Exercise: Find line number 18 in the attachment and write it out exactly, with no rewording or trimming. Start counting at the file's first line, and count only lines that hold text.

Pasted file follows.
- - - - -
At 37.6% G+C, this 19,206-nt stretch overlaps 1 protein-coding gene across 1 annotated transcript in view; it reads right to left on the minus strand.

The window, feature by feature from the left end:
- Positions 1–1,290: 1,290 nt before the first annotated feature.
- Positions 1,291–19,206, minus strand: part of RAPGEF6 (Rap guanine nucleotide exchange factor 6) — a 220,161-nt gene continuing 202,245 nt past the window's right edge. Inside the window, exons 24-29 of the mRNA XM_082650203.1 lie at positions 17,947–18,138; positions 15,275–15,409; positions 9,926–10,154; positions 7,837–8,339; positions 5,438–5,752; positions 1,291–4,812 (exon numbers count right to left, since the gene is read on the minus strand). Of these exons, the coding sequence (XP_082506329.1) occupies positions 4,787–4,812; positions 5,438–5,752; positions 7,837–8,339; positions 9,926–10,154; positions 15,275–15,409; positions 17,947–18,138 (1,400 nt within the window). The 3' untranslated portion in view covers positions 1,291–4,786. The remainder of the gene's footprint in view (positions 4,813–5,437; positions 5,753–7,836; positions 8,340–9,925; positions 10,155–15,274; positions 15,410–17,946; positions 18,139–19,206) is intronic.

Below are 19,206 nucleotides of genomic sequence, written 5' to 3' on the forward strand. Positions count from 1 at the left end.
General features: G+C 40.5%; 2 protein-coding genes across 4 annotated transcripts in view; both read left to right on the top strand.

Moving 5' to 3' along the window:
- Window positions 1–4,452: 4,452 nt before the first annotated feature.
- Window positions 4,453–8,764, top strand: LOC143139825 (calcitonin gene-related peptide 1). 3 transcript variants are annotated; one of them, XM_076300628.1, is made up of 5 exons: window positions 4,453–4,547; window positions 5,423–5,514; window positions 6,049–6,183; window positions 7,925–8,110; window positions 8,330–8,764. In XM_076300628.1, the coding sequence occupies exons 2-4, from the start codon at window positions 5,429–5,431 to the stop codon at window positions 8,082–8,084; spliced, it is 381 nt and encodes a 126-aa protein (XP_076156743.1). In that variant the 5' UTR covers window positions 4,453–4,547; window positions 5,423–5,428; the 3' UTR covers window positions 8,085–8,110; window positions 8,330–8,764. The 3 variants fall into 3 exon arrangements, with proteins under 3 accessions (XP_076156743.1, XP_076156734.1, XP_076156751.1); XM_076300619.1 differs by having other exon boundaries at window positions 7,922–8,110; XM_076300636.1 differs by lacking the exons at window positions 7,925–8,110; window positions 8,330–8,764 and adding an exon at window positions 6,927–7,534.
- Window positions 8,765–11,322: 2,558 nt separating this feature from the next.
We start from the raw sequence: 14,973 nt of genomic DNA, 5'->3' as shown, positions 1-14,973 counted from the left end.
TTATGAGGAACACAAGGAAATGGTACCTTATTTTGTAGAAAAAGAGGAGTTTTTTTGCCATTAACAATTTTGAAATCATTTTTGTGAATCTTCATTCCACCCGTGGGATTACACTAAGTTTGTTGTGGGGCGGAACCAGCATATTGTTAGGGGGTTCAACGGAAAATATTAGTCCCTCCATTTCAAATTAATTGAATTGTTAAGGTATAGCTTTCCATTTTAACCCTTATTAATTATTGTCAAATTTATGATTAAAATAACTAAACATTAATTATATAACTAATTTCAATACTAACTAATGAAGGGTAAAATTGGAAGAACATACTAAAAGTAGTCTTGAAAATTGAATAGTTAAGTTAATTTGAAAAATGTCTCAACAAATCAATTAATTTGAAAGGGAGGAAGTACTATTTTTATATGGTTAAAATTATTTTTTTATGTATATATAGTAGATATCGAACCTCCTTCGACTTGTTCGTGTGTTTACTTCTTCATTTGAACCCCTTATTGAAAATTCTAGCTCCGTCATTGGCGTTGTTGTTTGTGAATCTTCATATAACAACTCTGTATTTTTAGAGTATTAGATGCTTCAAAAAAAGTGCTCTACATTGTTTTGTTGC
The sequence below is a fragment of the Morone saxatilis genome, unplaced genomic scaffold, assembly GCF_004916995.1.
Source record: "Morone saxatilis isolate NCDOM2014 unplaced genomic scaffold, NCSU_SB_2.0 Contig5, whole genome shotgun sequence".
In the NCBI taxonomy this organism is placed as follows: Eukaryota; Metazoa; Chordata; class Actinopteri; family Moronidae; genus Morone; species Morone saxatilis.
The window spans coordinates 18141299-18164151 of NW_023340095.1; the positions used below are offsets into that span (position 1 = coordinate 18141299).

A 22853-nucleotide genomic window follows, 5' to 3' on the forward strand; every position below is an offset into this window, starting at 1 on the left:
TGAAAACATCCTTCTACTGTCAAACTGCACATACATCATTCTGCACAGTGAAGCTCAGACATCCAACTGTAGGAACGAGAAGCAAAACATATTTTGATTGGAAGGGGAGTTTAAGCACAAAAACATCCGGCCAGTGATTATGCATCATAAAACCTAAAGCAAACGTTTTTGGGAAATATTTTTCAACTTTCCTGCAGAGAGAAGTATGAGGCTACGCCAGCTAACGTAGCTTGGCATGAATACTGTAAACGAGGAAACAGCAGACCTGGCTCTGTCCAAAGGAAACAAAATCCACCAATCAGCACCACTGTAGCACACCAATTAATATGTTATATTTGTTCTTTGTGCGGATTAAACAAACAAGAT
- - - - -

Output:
TGAAAACATCCTTCTACTGTCAAACTGCACATACATCATTCTGCACAGTGAAGCTCAGACATCCAACTGTAGGAACGAGAAGCAAAACATATTTTGATTGGAAGGGGAGTTTAAGCACAAAAACATCCGGCCAGTGATTATGCATCATAAAACCTAAAGCAAACGTTTTTGGGAAATATTTTTCAACTTTCCTGCAGAGAGAAGTATGAGGCTACGCCAGCTAACGTAGCTTGGCATGAATACTGTAAACGAGGAAACAGCAGACCTGGCTCTGTCCAAAGGAAACAAAATCCACCAATCAGCACCACTGTAGCACACCAATTAATATGTTATATTTGTTCTTTGTGCGGATTAAACAAACAAGAT